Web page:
When I first heard about Apple’s new tablet computer, I have to admit that my first reaction was “So what? I already have a desktop computer, a laptop computer, and a netbook computer. What can the iPad do that they can’t?” Then I saw my first iPad, and my immediate reaction was “I want one!”
As it turns out, there is not much you can do on an iPad that you can’t do with another type of computer, but there is a lot that I can do with an iPad that I don’t do on my other computers. Things like relaxing on the couch and surfing the web at the same time, or checking my e-mail while visiting the in-laws, or reading USA Today for free while waiting in the van while my wife is in the bank or grocery store.
The iPad comes in two versions, either a WiFi only version, or a 3G model (capable of accessing the internet via AT&T) which also is WiFi capable if you are near a WiFi hotspot. Both versions come with either 16, 32 or 64 gig of storage. I wanted the 64 gig 3G model, because one of my big reasons for wanting an iPad was for internet access away from our motorhome. Getting one proved to be a challenge, because every store I contacted was sold out. I finally put my name on the list to reserve one at the Apple Store in Tucson, and less than a week later it arrived.
I am no fan of AT&T, and I really wish the iPad was available on the Verizon network, but so far there is no verifiable indication that will happen anytime soon. So it is what it is. AT&T offers two different monthly pricing plans for the iPad, either 250 MB for $14.99 or $29.99 for unlimited data. You can change your plan at any time, but forget the cheaper plan. It’s a joke. I signed up for it, and in less than 24 hours I was at my limit, with no movies or music downloaded, just web surfing and checking e-mail.
I was disappointed to discover that my iPad would not work with our Cradlepoint MBR1000 router right out of the box. So much for Apple’s “just turn it on and it works, first time, every time” reputation. I called the Apple Store, and they asked me to bring it in to see if they could figure it out. As it turns out, there is a setting on the Cradlepoint that I need to change, which the Apple tech assures me will remedy the problem. Since I switched to the unlimited plan, the conflict with my router is no big hassle, so I’ll wait and have one of my tech buddies talk me through changing the router’s settings, so I don’t mess up and lose Miss Terry’s WiFi access in the process. On AT&T, here in Apache Junction, the iPad works quickly, and I have no complaints.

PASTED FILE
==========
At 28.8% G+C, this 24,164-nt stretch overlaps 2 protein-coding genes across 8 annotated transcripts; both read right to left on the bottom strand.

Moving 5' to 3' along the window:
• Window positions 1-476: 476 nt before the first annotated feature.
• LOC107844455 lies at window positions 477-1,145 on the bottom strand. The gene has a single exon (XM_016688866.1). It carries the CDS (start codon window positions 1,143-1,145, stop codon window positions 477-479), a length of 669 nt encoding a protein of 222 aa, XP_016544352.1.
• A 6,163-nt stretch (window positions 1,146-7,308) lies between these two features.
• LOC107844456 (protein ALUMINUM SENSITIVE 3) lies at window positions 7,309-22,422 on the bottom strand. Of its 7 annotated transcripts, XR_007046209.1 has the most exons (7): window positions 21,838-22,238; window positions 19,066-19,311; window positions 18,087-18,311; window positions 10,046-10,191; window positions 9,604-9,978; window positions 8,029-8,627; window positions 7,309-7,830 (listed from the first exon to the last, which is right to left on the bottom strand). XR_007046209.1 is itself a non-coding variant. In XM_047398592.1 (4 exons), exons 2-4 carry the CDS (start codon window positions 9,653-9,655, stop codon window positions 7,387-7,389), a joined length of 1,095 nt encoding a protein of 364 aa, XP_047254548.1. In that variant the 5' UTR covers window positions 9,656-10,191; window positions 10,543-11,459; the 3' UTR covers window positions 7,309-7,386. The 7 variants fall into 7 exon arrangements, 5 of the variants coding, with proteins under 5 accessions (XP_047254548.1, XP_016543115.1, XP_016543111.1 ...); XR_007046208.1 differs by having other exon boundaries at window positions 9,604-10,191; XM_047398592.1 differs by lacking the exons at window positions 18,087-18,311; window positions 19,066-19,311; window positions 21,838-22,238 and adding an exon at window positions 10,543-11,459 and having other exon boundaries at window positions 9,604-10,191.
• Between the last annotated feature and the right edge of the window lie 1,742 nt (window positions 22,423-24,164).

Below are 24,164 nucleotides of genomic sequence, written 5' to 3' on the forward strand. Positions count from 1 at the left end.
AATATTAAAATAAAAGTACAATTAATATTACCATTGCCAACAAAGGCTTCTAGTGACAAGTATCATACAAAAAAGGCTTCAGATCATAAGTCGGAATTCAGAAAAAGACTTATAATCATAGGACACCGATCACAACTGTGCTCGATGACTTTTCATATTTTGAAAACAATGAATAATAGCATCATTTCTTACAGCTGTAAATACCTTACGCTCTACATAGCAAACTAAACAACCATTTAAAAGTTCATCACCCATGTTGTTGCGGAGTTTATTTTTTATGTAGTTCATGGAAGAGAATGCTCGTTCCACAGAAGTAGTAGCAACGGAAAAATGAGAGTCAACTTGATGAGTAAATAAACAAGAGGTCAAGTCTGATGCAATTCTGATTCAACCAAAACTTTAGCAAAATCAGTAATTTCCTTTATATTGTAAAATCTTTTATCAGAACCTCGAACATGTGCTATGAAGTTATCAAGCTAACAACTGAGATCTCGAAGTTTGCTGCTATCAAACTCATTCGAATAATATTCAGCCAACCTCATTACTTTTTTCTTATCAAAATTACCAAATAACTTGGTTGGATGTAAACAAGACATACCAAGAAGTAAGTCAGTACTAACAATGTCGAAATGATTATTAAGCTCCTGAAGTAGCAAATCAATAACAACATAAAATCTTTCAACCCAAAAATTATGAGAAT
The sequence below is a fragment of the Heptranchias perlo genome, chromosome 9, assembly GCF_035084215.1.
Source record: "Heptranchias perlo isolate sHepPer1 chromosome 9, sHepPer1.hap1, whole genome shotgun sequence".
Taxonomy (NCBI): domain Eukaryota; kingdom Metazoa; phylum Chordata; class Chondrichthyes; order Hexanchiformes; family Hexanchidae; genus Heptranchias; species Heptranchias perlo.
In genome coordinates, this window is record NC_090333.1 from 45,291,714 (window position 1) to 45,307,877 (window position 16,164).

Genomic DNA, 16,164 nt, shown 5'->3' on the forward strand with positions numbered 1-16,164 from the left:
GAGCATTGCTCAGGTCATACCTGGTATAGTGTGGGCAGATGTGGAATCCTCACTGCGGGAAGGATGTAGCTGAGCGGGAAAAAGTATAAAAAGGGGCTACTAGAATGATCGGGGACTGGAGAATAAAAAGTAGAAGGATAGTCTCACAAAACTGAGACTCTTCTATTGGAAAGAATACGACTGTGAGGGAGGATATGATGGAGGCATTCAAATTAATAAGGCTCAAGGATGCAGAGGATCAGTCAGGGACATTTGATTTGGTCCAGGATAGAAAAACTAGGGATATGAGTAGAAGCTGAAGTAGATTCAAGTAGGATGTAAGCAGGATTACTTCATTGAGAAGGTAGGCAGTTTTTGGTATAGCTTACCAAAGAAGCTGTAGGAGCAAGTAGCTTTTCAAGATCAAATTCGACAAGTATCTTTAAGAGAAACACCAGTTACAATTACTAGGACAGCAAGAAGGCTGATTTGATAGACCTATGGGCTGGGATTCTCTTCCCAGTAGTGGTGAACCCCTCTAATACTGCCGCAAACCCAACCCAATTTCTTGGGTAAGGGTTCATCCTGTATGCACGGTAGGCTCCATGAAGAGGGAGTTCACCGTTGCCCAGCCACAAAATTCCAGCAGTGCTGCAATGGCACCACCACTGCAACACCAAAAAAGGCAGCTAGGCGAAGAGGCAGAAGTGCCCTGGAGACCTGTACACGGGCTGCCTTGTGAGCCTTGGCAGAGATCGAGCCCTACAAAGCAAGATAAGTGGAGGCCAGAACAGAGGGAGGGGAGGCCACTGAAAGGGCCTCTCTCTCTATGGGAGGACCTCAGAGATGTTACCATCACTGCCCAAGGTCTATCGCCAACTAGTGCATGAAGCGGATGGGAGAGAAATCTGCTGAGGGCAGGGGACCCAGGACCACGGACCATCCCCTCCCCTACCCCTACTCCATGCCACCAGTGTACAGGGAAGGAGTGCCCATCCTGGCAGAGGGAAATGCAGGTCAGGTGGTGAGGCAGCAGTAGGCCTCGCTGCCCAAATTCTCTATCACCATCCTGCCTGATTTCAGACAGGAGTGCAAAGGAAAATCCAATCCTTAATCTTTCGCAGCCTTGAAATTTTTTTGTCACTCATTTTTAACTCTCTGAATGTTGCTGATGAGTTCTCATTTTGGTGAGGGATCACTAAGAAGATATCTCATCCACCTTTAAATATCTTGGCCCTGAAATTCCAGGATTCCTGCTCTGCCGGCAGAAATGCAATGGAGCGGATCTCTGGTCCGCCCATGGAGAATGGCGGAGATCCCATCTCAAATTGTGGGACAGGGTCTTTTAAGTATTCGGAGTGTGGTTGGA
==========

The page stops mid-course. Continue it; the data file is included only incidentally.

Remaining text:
UPDATE: After I originally posted this blog, my friend Greg White talked me through resetting the router, and now the iPad works fine on WiFi.
The first thing one has to understand about the iPad is that it is not a replacement to a computer, if you need all of the things a computer can do. I see it as a supplement. If I am at my desk, I may pop onto Facebook to see what’s happening, or answer an e-mail, or look around the internet, but to me, my desk is where I work, so I find myself feeling guilty if I goof off too much, and before long I’m writing a blog or a story for the next issue of the Gypsy Journal. With the iPad, I can park myself on the couch and play.
So if an iPad isn’t a computer, what is it? Well, it’s a great e-book reader, for one thing. I had an Amazon Kindle, and though I loved the concept, most of what I wanted it for were reference books. I discovered that photographs and charts look terrible, and are hard to see on a Kindle. On the iPad, they look great. I was also thrilled to learn that, besides Apple’s online book store, there is a free Kindle app, and once I downloaded it, all of the books I had purchased for my Kindle were still in my Amazon library, and I downloaded them to the iPad. Cool!